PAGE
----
Hecla Mining contributes to communities & economies

Hecla is a long-standing, important part of the communities where we live and work, both as an Economic Contributor and through our Community Engagement. We provide tremendous positive economic impacts to both the states of Idaho and Alaska. Hecla is the largest private-sector employer in Juneau, Alaska, and the second-largest private employer in Shoshone County, Idaho, contributing to a solid foundation for these local economies.

In 2010, expenditures with vendors, suppliers, and contractors totaled $200 million and employment opportunities included 656 direct jobs and more than 1,600 indirect jobs. In North Idaho’s Silver Valley, Hecla has been a driving economic force for more than 100 years, and the Greens Creek operation on Admiralty Island has been a staple of the Juneau and Angoon communities for over 22 years.

Many Hecla employees play important roles in their communities by volunteering their time. Some are members of school boards, others provide education in health and safety, coach sports teams, promote mining education at the local and state levels, or participate in programs with local museums to preserve mining’s rich heritage. The Hecla Charitable Foundation, operational in 2009, has contributed $829,938 to our communities. And after an absence of nearly 25 years, Hecla has reestablished a community office in Wallace, Idaho – where it all began.

The mining industry provides higher compensation for its workforce than most industries, including excellent benefits. It also supports many direct jobs and additional indirect wage earners. In 2010, Hecla earned $419 million in revenue and $198 million in cash flow from operations. As a result of this success, Hecla’s operations in Alaska and Idaho were prime examples of the positive economic impact of mining for communities where high paying jobs with good benefits are scarce.

We’re the largest private-sector employer in Juneau, Alaska, and the second largest in Shoshone County, Idaho. The company provides competitive compensation in regions where, without mining, well-paying jobs would be very limited.

In 2010, Hecla’s operations at Greens Creek and Lucky Friday directly purchased approximately $163 million in goods and services from local, state, and regional suppliers, including over $33 million in contractor services. Company-wide, Hecla directly purchased nearly $200 million in goods and services, including about $37 million for contractors.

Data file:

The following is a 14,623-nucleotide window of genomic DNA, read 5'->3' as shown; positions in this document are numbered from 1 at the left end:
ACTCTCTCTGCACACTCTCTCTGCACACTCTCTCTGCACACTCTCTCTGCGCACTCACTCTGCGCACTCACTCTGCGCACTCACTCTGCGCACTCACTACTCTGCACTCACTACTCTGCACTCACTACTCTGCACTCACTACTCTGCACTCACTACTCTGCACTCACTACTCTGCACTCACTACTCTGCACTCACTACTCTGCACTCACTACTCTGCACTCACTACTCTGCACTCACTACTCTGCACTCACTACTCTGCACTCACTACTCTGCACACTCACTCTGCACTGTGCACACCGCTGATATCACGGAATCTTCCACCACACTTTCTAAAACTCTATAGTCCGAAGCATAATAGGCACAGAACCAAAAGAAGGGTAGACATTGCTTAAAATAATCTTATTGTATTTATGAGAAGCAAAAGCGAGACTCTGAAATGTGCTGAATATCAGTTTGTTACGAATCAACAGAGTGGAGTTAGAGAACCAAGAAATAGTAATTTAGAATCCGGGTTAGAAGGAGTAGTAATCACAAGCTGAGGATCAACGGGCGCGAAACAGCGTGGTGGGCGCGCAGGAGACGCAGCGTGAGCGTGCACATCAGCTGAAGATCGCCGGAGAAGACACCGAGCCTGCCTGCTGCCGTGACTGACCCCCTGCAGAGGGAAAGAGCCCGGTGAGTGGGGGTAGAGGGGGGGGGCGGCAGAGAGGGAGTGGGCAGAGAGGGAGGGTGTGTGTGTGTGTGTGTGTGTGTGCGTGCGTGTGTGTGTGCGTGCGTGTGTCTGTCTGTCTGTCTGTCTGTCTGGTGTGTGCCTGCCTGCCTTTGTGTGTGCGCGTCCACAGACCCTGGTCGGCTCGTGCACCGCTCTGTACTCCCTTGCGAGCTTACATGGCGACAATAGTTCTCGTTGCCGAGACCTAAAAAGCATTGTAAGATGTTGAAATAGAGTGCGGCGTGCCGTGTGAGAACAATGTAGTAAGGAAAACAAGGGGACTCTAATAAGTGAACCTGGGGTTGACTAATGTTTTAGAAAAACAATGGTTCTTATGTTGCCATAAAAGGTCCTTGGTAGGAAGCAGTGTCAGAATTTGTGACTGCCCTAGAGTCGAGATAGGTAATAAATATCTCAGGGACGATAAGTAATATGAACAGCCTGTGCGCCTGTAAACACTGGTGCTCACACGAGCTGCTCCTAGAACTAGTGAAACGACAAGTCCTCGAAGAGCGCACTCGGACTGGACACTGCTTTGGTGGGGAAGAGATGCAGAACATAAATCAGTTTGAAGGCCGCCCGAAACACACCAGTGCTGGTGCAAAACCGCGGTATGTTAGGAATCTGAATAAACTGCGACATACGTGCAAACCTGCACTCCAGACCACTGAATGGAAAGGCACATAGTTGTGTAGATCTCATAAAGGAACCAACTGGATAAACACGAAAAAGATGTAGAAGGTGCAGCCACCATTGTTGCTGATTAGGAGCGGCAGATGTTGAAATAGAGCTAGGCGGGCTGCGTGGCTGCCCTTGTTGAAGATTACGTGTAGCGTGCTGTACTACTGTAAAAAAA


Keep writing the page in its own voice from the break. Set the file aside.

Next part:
Additional local, state, and regional suppliers, contractors and other businesses are indirectly supported by Hecla and its operations. Utilizing a direct to indirect economic multiplier of 1:2, the Lucky Friday operation supports more than 600 indirect jobs, with more than $65 million paid directly to contractors, suppliers and vendors in 2010. Greens Creek supports more than 800 indirect jobs, with $98 million directly paid to contractors, vendors and suppliers in 2010. Other Hecla facilities including corporate, Colorado and Grouse Creek support another 200 indirect jobs.

At Lucky Friday, the wages in 2010 were nearly triple the average annual wage in Shoshone County, Idaho. The payroll of nearly $22 million includes 253 direct jobs, equating to an annual average salary of approximately $84,000, as compared to the local average salary of just over $30,000.

Generally speaking, wages in Alaska are higher than most places, and the 2010 Greens Creek annual average salary was about $107,000, from an aggregate payroll of more than $35 million for 329 direct jobs. This is more than three times the average non-mining private sector salary in Juneau, which is $35,000.

The 2010 payroll for all remaining Hecla facilities, including the corporate offices, Grouse Creek, and activities in Colorado and Mexico, was close to $18 million for 74 employees. An additional 200 indirect jobs are supported by at corporate, Colorado and Grouse Creek operations.